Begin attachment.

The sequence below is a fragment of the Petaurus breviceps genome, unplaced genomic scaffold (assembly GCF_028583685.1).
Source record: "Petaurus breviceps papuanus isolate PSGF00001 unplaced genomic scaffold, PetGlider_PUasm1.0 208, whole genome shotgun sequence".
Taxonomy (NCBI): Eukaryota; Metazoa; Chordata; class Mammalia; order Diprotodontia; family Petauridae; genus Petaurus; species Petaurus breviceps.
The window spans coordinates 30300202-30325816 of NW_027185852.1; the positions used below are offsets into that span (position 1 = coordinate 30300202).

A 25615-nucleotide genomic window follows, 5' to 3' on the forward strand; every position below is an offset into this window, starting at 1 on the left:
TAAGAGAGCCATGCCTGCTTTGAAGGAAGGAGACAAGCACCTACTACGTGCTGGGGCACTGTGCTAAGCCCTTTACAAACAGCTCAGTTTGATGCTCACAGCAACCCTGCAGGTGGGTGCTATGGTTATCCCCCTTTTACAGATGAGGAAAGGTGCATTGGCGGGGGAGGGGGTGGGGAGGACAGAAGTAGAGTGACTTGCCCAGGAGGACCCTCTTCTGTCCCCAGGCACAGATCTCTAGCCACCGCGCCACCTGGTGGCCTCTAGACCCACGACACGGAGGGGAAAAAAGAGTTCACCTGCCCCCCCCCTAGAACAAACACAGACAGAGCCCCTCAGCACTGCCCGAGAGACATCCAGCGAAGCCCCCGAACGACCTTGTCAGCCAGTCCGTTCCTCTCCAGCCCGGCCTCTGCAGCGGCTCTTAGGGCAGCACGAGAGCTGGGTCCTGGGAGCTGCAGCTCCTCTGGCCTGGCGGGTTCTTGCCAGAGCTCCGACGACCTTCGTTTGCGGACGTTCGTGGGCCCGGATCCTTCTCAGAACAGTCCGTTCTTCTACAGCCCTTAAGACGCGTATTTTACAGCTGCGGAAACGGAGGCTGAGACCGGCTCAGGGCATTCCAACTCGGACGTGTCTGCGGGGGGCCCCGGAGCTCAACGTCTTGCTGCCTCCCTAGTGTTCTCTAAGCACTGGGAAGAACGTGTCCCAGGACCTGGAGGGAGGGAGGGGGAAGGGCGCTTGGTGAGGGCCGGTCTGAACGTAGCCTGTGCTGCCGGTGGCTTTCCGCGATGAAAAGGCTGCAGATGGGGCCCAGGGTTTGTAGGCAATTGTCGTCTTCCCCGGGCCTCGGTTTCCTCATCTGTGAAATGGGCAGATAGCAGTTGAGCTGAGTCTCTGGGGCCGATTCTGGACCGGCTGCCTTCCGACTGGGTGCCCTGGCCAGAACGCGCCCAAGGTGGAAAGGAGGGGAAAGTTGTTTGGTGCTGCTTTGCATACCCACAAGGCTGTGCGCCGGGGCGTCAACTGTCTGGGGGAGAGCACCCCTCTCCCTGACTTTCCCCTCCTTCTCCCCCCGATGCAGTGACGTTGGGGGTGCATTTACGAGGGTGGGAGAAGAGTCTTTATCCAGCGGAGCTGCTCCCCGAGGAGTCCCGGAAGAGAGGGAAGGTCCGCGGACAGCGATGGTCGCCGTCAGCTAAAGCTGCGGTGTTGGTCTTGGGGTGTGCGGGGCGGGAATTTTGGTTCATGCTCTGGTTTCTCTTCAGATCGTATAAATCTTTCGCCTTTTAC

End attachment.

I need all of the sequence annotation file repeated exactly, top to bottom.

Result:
The sequence below is a fragment of the Petaurus breviceps genome, unplaced genomic scaffold (assembly GCF_028583685.1).
Source record: "Petaurus breviceps papuanus isolate PSGF00001 unplaced genomic scaffold, PetGlider_PUasm1.0 208, whole genome shotgun sequence".
Taxonomy (NCBI): Eukaryota; Metazoa; Chordata; class Mammalia; order Diprotodontia; family Petauridae; genus Petaurus; species Petaurus breviceps.
The window spans coordinates 30300202-30325816 of NW_027185852.1; the positions used below are offsets into that span (position 1 = coordinate 30300202).

A 25615-nucleotide genomic window follows, 5' to 3' on the forward strand; every position below is an offset into this window, starting at 1 on the left:
TAAGAGAGCCATGCCTGCTTTGAAGGAAGGAGACAAGCACCTACTACGTGCTGGGGCACTGTGCTAAGCCCTTTACAAACAGCTCAGTTTGATGCTCACAGCAACCCTGCAGGTGGGTGCTATGGTTATCCCCCTTTTACAGATGAGGAAAGGTGCATTGGCGGGGGAGGGGGTGGGGAGGACAGAAGTAGAGTGACTTGCCCAGGAGGACCCTCTTCTGTCCCCAGGCACAGATCTCTAGCCACCGCGCCACCTGGTGGCCTCTAGACCCACGACACGGAGGGGAAAAAAGAGTTCACCTGCCCCCCCCCTAGAACAAACACAGACAGAGCCCCTCAGCACTGCCCGAGAGACATCCAGCGAAGCCCCCGAACGACCTTGTCAGCCAGTCCGTTCCTCTCCAGCCCGGCCTCTGCAGCGGCTCTTAGGGCAGCACGAGAGCTGGGTCCTGGGAGCTGCAGCTCCTCTGGCCTGGCGGGTTCTTGCCAGAGCTCCGACGACCTTCGTTTGCGGACGTTCGTGGGCCCGGATCCTTCTCAGAACAGTCCGTTCTTCTACAGCCCTTAAGACGCGTATTTTACAGCTGCGGAAACGGAGGCTGAGACCGGCTCAGGGCATTCCAACTCGGACGTGTCTGCGGGGGGCCCCGGAGCTCAACGTCTTGCTGCCTCCCTAGTGTTCTCTAAGCACTGGGAAGAACGTGTCCCAGGACCTGGAGGGAGGGAGGGGGAAGGGCGCTTGGTGAGGGCCGGTCTGAACGTAGCCTGTGCTGCCGGTGGCTTTCCGCGATGAAAAGGCTGCAGATGGGGCCCAGGGTTTGTAGGCAATTGTCGTCTTCCCCGGGCCTCGGTTTCCTCATCTGTGAAATGGGCAGATAGCAGTTGAGCTGAGTCTCTGGGGCCGATTCTGGACCGGCTGCCTTCCGACTGGGTGCCCTGGCCAGAACGCGCCCAAGGTGGAAAGGAGGGGAAAGTTGTTTGGTGCTGCTTTGCATACCCACAAGGCTGTGCGCCGGGGCGTCAACTGTCTGGGGGAGAGCACCCCTCTCCCTGACTTTCCCCTCCTTCTCCCCCCGATGCAGTGACGTTGGGGGTGCATTTACGAGGGTGGGAGAAGAGTCTTTATCCAGCGGAGCTGCTCCCCGAGGAGTCCCGGAAGAGAGGGAAGGTCCGCGGACAGCGATGGTCGCCGTCAGCTAAAGCTGCGGTGTTGGTCTTGGGGTGTGCGGGGCGGGAATTTTGGTTCATGCTCTGGTTTCTCTTCAGATCGTATAAATCTTTCGCCTTTTAC